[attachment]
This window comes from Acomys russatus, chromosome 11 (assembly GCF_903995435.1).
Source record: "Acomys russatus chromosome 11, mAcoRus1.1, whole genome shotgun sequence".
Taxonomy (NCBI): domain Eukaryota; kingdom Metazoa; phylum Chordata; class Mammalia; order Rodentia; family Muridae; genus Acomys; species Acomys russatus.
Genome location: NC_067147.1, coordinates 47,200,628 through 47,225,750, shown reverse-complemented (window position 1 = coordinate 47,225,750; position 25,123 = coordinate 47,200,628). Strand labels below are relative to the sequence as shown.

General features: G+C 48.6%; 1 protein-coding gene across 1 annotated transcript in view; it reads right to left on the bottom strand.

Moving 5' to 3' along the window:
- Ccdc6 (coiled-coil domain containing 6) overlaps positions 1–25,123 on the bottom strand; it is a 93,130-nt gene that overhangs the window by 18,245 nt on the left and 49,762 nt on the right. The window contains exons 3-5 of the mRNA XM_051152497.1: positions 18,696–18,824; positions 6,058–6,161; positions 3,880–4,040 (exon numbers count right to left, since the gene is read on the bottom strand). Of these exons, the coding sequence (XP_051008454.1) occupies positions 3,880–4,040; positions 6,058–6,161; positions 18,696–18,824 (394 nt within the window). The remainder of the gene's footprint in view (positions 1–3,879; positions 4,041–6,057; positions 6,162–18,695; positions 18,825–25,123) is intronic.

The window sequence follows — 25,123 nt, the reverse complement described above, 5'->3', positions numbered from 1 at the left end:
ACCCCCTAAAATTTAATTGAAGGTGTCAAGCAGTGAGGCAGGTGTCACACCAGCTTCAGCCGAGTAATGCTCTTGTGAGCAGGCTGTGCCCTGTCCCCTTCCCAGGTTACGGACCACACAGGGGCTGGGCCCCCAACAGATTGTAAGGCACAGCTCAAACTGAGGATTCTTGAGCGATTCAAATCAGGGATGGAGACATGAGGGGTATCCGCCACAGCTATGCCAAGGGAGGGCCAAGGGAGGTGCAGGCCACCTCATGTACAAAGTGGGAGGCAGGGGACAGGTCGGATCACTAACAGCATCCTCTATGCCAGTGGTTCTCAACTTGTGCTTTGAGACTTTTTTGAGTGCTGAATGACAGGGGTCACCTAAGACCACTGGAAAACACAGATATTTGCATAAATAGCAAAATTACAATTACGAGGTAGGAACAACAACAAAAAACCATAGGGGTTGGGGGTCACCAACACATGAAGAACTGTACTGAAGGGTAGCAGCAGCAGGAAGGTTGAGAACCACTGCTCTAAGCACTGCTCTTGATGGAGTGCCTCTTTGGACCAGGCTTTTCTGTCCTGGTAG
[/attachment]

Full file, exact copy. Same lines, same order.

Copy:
This window comes from Acomys russatus, chromosome 11 (assembly GCF_903995435.1).
Source record: "Acomys russatus chromosome 11, mAcoRus1.1, whole genome shotgun sequence".
Taxonomy (NCBI): domain Eukaryota; kingdom Metazoa; phylum Chordata; class Mammalia; order Rodentia; family Muridae; genus Acomys; species Acomys russatus.
Genome location: NC_067147.1, coordinates 47,200,628 through 47,225,750, shown reverse-complemented (window position 1 = coordinate 47,225,750; position 25,123 = coordinate 47,200,628). Strand labels below are relative to the sequence as shown.

General features: G+C 48.6%; 1 protein-coding gene across 1 annotated transcript in view; it reads right to left on the bottom strand.

Moving 5' to 3' along the window:
- Ccdc6 (coiled-coil domain containing 6) overlaps positions 1–25,123 on the bottom strand; it is a 93,130-nt gene that overhangs the window by 18,245 nt on the left and 49,762 nt on the right. The window contains exons 3-5 of the mRNA XM_051152497.1: positions 18,696–18,824; positions 6,058–6,161; positions 3,880–4,040 (exon numbers count right to left, since the gene is read on the bottom strand). Of these exons, the coding sequence (XP_051008454.1) occupies positions 3,880–4,040; positions 6,058–6,161; positions 18,696–18,824 (394 nt within the window). The remainder of the gene's footprint in view (positions 1–3,879; positions 4,041–6,057; positions 6,162–18,695; positions 18,825–25,123) is intronic.

The window sequence follows — 25,123 nt, the reverse complement described above, 5'->3', positions numbered from 1 at the left end:
ACCCCCTAAAATTTAATTGAAGGTGTCAAGCAGTGAGGCAGGTGTCACACCAGCTTCAGCCGAGTAATGCTCTTGTGAGCAGGCTGTGCCCTGTCCCCTTCCCAGGTTACGGACCACACAGGGGCTGGGCCCCCAACAGATTGTAAGGCACAGCTCAAACTGAGGATTCTTGAGCGATTCAAATCAGGGATGGAGACATGAGGGGTATCCGCCACAGCTATGCCAAGGGAGGGCCAAGGGAGGTGCAGGCCACCTCATGTACAAAGTGGGAGGCAGGGGACAGGTCGGATCACTAACAGCATCCTCTATGCCAGTGGTTCTCAACTTGTGCTTTGAGACTTTTTTGAGTGCTGAATGACAGGGGTCACCTAAGACCACTGGAAAACACAGATATTTGCATAAATAGCAAAATTACAATTACGAGGTAGGAACAACAACAAAAAACCATAGGGGTTGGGGGTCACCAACACATGAAGAACTGTACTGAAGGGTAGCAGCAGCAGGAAGGTTGAGAACCACTGCTCTAAGCACTGCTCTTGATGGAGTGCCTCTTTGGACCAGGCTTTTCTGTCCTGGTAG